The New Woman
Womanhood and literature at the turn of the 19th century
The New Woman | The Victorian Woman | Education & Work | Marriage & Sexuality | Fiction | Cartoons | Works Cited
The Educated and Working New Woman
For the New Woman movement, an education became a means to emancipate oneself. In England, Girton College was founded in 1869 as the first women's residential college in the nation. "A Girton education became the stock attribute of the intellectual new woman of popular fiction. As the first woman's college, Girton was subject to considerable public interest. The 'Girton Girl' became a cultural stereotype, being the subject of many new stories, articles, cartoons, and novels" (Cunningham). In America in 1870, statistics show that women made up 21% of all college attendees, but that only 0.7% of women in the United States were actually receiving a college education. By 1900, all but three American state colleges (Louisiana, Georgia, and Virginia) accepted women on the same standards as men.
Although a college-level education was usually something reserved for upper-class women, it signified a shift in the domain of womanhood. No longer were her efforts solely concentrated in the domestic sphere; her interests became worldly; she became a part of a higher intellectual stratum, one that would allow her to penetrate patriarchal society at influential political levels. An increase in female attendance both in college and secondary schools shattered the Victorian conception that a woman's mind could not develop to the same levels as a man's.
Women writers called out to other women, encouraging them to pursue their intellects and to escape the mind-numbing cycle of domesticity which had been forced upon them; the cycle which subdued their intellectual development and maintained their subordination. In 1904, Winifred Harper Cooley emphasized that "there is no sex in education," and that education should place a "premium upon scholarship, rather than the accident birth which made a child a boy, not a girl" (35). With the leaps that women were making at the university level, the threat upon male intellectual domination was becoming very evident.
Although Kate Chopin never attended university, she was educated at the Sacred Heart Academy by extremely intelligent women until a mature age, she joined literary circles, and was encouraged throughout her youth by the independent women who raised her to pursue her intellectual self.
Winifred Harper Cooley once wrote: "As long as man is the only wage-earner, doling out sums of money, or scattering lavishly, so will women be degraded, even if they are perfectly contented, and men are willing to labor to keep them in idleness...once the higher had been tried, civilization repudiates the lower" (18). Due to the increase in female participation required by the industrial revolution, men felt that women were actually threatening their job security. It was as if for the first time, women were proving that they had a social usefulness outside the home, that they were not as weak as they once had appeared, and that they were indeed contributing to society.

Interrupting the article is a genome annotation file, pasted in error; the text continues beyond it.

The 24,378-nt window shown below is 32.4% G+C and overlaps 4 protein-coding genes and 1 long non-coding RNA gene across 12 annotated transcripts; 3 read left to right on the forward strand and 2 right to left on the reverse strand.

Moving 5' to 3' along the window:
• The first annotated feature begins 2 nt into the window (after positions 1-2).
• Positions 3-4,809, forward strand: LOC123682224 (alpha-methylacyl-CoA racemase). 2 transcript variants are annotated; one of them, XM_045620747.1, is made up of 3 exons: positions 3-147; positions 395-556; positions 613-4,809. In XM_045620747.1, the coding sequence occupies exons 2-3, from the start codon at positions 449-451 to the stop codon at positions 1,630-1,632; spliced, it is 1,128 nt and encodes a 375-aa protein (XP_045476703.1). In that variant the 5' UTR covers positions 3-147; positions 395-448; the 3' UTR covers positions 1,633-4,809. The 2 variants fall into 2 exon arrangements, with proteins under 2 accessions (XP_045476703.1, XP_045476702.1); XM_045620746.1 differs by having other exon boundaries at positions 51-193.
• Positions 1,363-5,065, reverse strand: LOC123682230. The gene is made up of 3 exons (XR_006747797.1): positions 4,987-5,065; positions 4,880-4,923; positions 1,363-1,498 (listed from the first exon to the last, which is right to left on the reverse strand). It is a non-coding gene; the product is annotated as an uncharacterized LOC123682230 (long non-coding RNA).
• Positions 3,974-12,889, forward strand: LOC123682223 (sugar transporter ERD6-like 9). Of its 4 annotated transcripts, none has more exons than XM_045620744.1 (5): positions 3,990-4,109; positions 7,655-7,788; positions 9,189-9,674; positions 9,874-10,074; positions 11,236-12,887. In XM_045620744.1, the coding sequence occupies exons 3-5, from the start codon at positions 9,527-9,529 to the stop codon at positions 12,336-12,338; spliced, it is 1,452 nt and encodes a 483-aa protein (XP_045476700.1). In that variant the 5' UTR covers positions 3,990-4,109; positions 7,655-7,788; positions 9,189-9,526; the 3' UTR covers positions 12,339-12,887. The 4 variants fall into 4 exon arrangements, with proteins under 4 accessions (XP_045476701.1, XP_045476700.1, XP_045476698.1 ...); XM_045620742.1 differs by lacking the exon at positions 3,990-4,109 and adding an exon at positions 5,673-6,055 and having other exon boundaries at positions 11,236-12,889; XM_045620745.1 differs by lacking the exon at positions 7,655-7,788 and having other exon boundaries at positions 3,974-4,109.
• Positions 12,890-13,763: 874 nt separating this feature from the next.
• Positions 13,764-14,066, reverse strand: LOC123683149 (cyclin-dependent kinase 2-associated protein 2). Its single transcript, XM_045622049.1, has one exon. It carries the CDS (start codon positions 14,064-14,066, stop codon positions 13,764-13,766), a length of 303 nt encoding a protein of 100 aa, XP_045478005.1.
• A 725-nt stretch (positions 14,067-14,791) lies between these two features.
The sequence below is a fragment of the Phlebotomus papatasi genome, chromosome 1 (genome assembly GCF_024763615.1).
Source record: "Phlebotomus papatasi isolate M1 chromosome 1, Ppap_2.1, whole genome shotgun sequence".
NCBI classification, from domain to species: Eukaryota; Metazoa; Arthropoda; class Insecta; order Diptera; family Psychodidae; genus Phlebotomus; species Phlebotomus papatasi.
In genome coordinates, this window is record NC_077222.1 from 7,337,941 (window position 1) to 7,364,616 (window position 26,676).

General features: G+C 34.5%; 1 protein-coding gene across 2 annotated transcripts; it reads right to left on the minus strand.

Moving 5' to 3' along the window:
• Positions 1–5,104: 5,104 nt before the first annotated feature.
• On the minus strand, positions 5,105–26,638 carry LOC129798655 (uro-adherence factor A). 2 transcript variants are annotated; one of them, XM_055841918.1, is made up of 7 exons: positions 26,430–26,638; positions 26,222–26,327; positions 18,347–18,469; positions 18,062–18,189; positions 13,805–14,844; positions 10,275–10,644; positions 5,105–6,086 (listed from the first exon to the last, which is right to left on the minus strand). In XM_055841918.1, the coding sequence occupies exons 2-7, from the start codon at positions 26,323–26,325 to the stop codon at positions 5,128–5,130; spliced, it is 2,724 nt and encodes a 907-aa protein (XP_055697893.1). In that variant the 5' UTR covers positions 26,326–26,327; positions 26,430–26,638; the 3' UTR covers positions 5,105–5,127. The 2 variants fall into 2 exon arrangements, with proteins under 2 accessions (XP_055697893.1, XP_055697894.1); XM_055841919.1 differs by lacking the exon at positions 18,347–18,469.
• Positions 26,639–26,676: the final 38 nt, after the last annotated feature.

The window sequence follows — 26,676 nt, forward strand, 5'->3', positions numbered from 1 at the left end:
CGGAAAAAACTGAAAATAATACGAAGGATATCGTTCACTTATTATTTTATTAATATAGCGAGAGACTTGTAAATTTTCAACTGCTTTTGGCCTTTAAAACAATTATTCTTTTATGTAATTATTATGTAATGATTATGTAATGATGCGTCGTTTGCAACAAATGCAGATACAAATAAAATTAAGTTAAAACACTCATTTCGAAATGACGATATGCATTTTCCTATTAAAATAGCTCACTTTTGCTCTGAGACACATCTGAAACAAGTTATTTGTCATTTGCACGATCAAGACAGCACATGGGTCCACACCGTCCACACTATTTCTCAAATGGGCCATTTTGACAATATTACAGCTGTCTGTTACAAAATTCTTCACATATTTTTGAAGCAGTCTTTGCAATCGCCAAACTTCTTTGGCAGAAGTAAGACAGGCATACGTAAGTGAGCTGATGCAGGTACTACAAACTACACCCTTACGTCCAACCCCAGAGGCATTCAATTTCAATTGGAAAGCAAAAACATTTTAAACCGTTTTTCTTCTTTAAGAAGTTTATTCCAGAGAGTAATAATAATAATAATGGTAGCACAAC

For women, earning one's own living became liberating--no longer did women need to turn to marriage for financial stability. Factories populated with women became communities where women were often provided with living accommodations and encouragement to pursue education. At the Lowell Textile Mill in Massachusetts, the women even published a journal of their personal poetic and fictional works called the "Lowell Offering" in which the factory workers could express their personal opinions on their condition. The point at issue was often the sub-humane conditions in which women were forced to work, partly because women would accept lower-paying and more dangerous jobs out of fear.
In the American South, much of the lower class female workforce was confined to rural agricultural endeavors, but after the Civil War, even the "soft-voiced" upper class women, who had lost their husband in the war, were forced to take on male executive roles. Surprisingly many of these women stepped-up and the tact with which they took on management roles shocked men all around. In fact, after her husband Oscar died, Kate Chopin took over the duties of managing the general store her husband had ran in Cloutierville, Louisiana.
In her story "Miss McEnders," Kate Chopin creates two opposing female characters that interact and exemplify societal reactions to the advent of the New Woman. Miss McEnders is a well-educated upper-class lady who engages with a lower-class woman, Mademoiselle Salambre who survives and raises a child on her own meager income. Although Miss McEnders would believe herself to be a liberal minded new woman, she is shocked to find that Mademoiselle Salambre would have a child out of wedlock, and proves that she still participates in the traditional societal judgment of the truly independent woman.